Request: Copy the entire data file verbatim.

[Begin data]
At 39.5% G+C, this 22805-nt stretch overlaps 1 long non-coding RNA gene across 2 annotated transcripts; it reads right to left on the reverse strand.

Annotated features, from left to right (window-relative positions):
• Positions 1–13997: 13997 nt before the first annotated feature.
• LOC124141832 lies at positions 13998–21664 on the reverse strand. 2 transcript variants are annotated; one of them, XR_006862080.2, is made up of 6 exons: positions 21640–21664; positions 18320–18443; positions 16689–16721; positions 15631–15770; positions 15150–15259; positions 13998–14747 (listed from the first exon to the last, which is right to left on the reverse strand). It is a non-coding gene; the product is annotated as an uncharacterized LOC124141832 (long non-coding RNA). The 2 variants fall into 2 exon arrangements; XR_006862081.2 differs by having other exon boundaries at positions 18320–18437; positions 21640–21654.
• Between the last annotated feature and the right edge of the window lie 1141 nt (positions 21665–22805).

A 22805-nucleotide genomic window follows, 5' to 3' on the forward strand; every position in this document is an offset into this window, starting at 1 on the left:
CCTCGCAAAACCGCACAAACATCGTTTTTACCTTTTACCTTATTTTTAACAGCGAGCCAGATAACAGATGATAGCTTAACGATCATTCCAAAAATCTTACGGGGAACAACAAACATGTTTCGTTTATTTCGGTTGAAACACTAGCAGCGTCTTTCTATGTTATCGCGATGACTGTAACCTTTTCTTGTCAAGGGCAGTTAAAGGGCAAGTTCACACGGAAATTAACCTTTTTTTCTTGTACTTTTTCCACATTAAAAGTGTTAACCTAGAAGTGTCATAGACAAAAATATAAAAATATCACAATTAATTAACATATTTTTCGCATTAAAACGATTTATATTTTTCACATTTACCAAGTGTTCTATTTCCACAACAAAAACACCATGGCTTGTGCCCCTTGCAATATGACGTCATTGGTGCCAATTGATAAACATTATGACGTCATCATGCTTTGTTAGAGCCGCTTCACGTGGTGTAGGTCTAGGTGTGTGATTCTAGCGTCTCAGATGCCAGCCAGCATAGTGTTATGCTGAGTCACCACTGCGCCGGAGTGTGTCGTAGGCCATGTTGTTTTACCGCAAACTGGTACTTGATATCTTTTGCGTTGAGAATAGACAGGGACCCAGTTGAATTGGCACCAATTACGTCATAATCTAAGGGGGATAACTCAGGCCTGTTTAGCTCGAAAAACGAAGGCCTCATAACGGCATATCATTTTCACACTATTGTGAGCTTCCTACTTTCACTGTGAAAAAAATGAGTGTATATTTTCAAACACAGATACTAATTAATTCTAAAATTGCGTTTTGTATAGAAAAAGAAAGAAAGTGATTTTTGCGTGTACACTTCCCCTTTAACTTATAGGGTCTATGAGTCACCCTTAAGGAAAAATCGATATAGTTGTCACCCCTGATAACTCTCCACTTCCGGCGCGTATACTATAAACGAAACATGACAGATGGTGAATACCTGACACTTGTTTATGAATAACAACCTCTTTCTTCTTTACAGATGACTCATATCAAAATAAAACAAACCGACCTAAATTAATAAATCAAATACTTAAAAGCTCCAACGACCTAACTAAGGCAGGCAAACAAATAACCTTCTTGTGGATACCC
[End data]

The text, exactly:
At 39.5% G+C, this 22805-nt stretch overlaps 1 long non-coding RNA gene across 2 annotated transcripts; it reads right to left on the reverse strand.

Annotated features, from left to right (window-relative positions):
• Positions 1–13997: 13997 nt before the first annotated feature.
• LOC124141832 lies at positions 13998–21664 on the reverse strand. 2 transcript variants are annotated; one of them, XR_006862080.2, is made up of 6 exons: positions 21640–21664; positions 18320–18443; positions 16689–16721; positions 15631–15770; positions 15150–15259; positions 13998–14747 (listed from the first exon to the last, which is right to left on the reverse strand). It is a non-coding gene; the product is annotated as an uncharacterized LOC124141832 (long non-coding RNA). The 2 variants fall into 2 exon arrangements; XR_006862081.2 differs by having other exon boundaries at positions 18320–18437; positions 21640–21654.
• Between the last annotated feature and the right edge of the window lie 1141 nt (positions 21665–22805).

A 22805-nucleotide genomic window follows, 5' to 3' on the forward strand; every position in this document is an offset into this window, starting at 1 on the left:
CCTCGCAAAACCGCACAAACATCGTTTTTACCTTTTACCTTATTTTTAACAGCGAGCCAGATAACAGATGATAGCTTAACGATCATTCCAAAAATCTTACGGGGAACAACAAACATGTTTCGTTTATTTCGGTTGAAACACTAGCAGCGTCTTTCTATGTTATCGCGATGACTGTAACCTTTTCTTGTCAAGGGCAGTTAAAGGGCAAGTTCACACGGAAATTAACCTTTTTTTCTTGTACTTTTTCCACATTAAAAGTGTTAACCTAGAAGTGTCATAGACAAAAATATAAAAATATCACAATTAATTAACATATTTTTCGCATTAAAACGATTTATATTTTTCACATTTACCAAGTGTTCTATTTCCACAACAAAAACACCATGGCTTGTGCCCCTTGCAATATGACGTCATTGGTGCCAATTGATAAACATTATGACGTCATCATGCTTTGTTAGAGCCGCTTCACGTGGTGTAGGTCTAGGTGTGTGATTCTAGCGTCTCAGATGCCAGCCAGCATAGTGTTATGCTGAGTCACCACTGCGCCGGAGTGTGTCGTAGGCCATGTTGTTTTACCGCAAACTGGTACTTGATATCTTTTGCGTTGAGAATAGACAGGGACCCAGTTGAATTGGCACCAATTACGTCATAATCTAAGGGGGATAACTCAGGCCTGTTTAGCTCGAAAAACGAAGGCCTCATAACGGCATATCATTTTCACACTATTGTGAGCTTCCTACTTTCACTGTGAAAAAAATGAGTGTATATTTTCAAACACAGATACTAATTAATTCTAAAATTGCGTTTTGTATAGAAAAAGAAAGAAAGTGATTTTTGCGTGTACACTTCCCCTTTAACTTATAGGGTCTATGAGTCACCCTTAAGGAAAAATCGATATAGTTGTCACCCCTGATAACTCTCCACTTCCGGCGCGTATACTATAAACGAAACATGACAGATGGTGAATACCTGACACTTGTTTATGAATAACAACCTCTTTCTTCTTTACAGATGACTCATATCAAAATAAAACAAACCGACCTAAATTAATAAATCAAATACTTAAAAGCTCCAACGACCTAACTAAGGCAGGCAAACAAATAACCTTCTTGTGGATACCC